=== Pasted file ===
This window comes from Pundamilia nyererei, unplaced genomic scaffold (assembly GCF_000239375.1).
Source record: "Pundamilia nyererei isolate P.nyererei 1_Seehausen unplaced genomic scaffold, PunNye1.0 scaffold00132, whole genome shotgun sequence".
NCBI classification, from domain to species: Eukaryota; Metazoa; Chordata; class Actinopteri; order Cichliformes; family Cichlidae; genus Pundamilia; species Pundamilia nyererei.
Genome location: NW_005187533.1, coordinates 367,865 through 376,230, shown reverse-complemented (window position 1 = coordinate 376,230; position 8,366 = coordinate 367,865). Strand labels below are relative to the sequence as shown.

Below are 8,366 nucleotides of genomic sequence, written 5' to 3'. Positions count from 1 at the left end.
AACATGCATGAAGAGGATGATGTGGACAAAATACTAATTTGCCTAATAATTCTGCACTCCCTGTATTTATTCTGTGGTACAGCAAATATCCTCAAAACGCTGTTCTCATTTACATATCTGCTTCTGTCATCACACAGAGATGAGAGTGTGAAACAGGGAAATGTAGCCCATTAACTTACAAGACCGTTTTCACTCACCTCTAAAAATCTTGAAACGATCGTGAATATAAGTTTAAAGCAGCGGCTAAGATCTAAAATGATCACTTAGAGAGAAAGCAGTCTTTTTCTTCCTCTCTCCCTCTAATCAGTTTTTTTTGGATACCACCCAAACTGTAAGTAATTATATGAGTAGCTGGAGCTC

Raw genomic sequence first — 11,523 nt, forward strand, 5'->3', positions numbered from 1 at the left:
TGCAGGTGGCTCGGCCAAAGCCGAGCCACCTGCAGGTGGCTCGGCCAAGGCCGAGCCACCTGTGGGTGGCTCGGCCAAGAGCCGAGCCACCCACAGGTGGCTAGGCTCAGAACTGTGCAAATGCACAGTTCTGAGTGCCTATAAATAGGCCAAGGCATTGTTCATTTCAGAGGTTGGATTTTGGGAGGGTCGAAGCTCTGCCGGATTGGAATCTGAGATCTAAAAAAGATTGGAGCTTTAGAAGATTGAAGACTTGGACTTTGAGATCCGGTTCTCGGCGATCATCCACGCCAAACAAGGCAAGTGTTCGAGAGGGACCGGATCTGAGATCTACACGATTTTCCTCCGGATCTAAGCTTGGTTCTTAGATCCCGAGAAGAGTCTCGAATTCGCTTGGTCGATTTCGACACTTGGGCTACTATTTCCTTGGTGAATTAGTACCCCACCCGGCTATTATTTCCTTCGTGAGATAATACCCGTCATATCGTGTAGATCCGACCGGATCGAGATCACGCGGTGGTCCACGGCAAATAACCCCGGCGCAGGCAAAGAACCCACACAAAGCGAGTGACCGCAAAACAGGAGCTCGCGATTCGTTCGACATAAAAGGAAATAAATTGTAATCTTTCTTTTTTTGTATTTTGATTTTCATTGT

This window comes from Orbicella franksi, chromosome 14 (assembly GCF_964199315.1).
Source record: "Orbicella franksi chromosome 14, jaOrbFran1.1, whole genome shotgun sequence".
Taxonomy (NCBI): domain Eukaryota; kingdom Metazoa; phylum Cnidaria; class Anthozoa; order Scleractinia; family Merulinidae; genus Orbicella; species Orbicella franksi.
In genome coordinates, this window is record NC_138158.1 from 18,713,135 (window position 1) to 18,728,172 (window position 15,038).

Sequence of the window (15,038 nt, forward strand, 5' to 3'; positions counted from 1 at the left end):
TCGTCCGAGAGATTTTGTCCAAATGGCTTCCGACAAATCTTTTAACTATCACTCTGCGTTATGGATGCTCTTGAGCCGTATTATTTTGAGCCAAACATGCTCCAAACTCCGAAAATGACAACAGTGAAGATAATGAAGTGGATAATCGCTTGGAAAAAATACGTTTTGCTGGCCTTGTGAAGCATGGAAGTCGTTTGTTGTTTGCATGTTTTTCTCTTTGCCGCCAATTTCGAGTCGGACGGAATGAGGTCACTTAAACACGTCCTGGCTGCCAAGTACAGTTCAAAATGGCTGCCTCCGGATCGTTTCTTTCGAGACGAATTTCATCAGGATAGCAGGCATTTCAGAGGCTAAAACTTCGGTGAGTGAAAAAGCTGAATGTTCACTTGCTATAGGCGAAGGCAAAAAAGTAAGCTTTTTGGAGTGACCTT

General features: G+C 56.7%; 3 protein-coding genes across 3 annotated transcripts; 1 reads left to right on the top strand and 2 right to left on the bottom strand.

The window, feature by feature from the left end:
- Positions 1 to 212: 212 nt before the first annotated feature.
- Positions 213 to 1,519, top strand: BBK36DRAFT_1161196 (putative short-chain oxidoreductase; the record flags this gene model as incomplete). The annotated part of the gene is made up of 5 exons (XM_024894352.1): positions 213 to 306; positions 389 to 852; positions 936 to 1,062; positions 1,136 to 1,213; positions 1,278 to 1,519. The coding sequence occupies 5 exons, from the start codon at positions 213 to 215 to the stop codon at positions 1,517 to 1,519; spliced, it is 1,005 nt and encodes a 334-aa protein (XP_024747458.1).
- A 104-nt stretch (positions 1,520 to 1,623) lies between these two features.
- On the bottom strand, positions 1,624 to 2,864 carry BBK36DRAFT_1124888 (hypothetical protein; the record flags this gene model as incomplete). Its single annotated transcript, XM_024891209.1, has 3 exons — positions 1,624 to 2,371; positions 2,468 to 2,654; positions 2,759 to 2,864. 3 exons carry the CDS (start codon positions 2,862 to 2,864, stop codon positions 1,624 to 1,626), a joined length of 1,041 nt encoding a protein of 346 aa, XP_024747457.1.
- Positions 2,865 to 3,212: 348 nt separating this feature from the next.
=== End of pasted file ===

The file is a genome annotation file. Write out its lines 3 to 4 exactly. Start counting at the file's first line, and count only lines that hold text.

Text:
NCBI classification, from domain to species: Eukaryota; Metazoa; Chordata; class Actinopteri; order Cichliformes; family Cichlidae; genus Pundamilia; species Pundamilia nyererei.
Genome location: NW_005187533.1, coordinates 367,865 through 376,230, shown reverse-complemented (window position 1 = coordinate 376,230; position 8,366 = coordinate 367,865). Strand labels below are relative to the sequence as shown.